We've been hanging out at CJSW a bit, working on an EXCITING NEW PROJECT, and we happened across this 7" in the station's record library.
We actually didn't know that the 21 Hundredz had a second single. The full cover art is missing, but we'll take this anyways. We missed the fact that their first single, as with this one, was manufactured through Doug Wong Music (and carries a DWM catalog number, despite being on Accent Records. How's that for ridiculous trivia?).
Get eternal life here.
Monday, 20 July 2015
Well, we picked up not one but TWO glitter tapes at Sloth, and this is, uh, the second. Hmm. Remind us to spend more time working on intros to posts. This one is not so good.
Anyways, this tape is good. This is another in this year's great trend of bands playing CJSW and then releasing the sessions on tape. We can't tell you how much we like this trend, except that it turns out we had already taped this directly off the radio ourselves last December. So, we have a version that has Disturb the Universe host Kai Sinclair describing the band as Nu Metal and calling them Jugallos. Clearly he was being ironic and they are neither. We know this, because we have seen the band and are "in the know" about such thing.
Anyways, this is another great-sounding session, a tribute to the mighty CJSW and why you should put away a few extra bucks to give to them during funding drive in October.
In the meantime, we're not sure if you can still pick up a copy of this at Sloth. We do know that you can listen to a track from the session on Soundcloud.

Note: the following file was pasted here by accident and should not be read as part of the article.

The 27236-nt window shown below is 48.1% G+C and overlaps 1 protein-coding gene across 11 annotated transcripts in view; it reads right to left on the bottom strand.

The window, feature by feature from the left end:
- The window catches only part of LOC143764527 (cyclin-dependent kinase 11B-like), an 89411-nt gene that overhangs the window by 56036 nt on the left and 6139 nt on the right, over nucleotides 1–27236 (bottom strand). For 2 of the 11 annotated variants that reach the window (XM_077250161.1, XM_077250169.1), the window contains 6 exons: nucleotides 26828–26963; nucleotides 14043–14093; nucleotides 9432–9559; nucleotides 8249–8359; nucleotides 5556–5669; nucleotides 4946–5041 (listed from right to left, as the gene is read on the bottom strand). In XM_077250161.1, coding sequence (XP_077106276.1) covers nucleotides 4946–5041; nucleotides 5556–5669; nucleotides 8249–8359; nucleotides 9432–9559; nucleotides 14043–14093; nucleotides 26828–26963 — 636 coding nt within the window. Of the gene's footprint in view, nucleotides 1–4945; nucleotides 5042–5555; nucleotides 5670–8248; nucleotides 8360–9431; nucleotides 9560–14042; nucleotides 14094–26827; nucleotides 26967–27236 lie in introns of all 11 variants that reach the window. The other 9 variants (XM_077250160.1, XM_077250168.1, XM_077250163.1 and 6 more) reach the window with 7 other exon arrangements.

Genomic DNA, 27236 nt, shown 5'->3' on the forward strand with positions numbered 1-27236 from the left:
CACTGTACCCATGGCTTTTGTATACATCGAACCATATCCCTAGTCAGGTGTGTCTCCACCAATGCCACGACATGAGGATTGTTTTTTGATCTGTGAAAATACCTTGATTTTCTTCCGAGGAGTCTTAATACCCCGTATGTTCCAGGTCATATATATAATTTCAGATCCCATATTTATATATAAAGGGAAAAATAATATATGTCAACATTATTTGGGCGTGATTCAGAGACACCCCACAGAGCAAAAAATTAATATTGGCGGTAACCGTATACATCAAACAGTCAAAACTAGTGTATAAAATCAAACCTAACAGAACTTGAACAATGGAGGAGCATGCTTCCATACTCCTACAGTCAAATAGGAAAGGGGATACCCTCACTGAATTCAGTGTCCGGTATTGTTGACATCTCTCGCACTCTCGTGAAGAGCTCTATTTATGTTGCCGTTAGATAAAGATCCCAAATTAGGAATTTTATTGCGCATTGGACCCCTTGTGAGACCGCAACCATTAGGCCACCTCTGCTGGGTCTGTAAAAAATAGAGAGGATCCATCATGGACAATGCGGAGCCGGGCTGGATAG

Friday, 17 July 2015
Good thing we have this tape. Three new (new?) songs that are low-fi and abrasive (is the overly-trebly guitar on purpose?), just the way you expect.
We picked up a copy at Sloth, but you can also download this via the Glitter bandcamp.
Thursday, 16 July 2015
The newest release from Craig Storm's Monroeville Music Centre presents us with a new problem: where do we keep the miniature theremin that came with this?
Storm has apparently decided to share his love of electronics with us via his quarterly, subscription-only tape series. We didn't know what to expect when we signed up a few months ago, and we were thrilled when we got a package with a tape, a breadboard and various electronics components. Side one of the tape features a group of kids answering the question "what do you think the future will be like?" interspersed with musical bleeps and bloops. Side two is a series of songs that you can play along with using your newly-built theremin.
We can't say enough good things about this project. It's fun, engaging and totally, totally worth the subscription. We highly recommend that you sign up.
Wednesday, 15 July 2015
Clearly, the theme of this week's posts is "people we hate because they make us re-do our cassette shelving but love because their tapes are really good." Courtesy of Devin Friesen's Shaking Box Music comes the second tape from Ashley Soft, which sees the band actually becoming a band (and a Calgary one, at that).
Anchored by Andrew Hume's remarkable (as in good remarkable) drumming, Clarke Alan Macleod delivers a set of noodly, noisy songs while Devin Friesen does what he does best - namely make some really nice noise to complement the whole thing. Plus, Chris Dadge recorded this thing, so we can give him an extra kick in the pants/high five for his part in capturing this on tape.
We've seen this tape at Sloth, of course. But you can also get it via Shaking Box Music.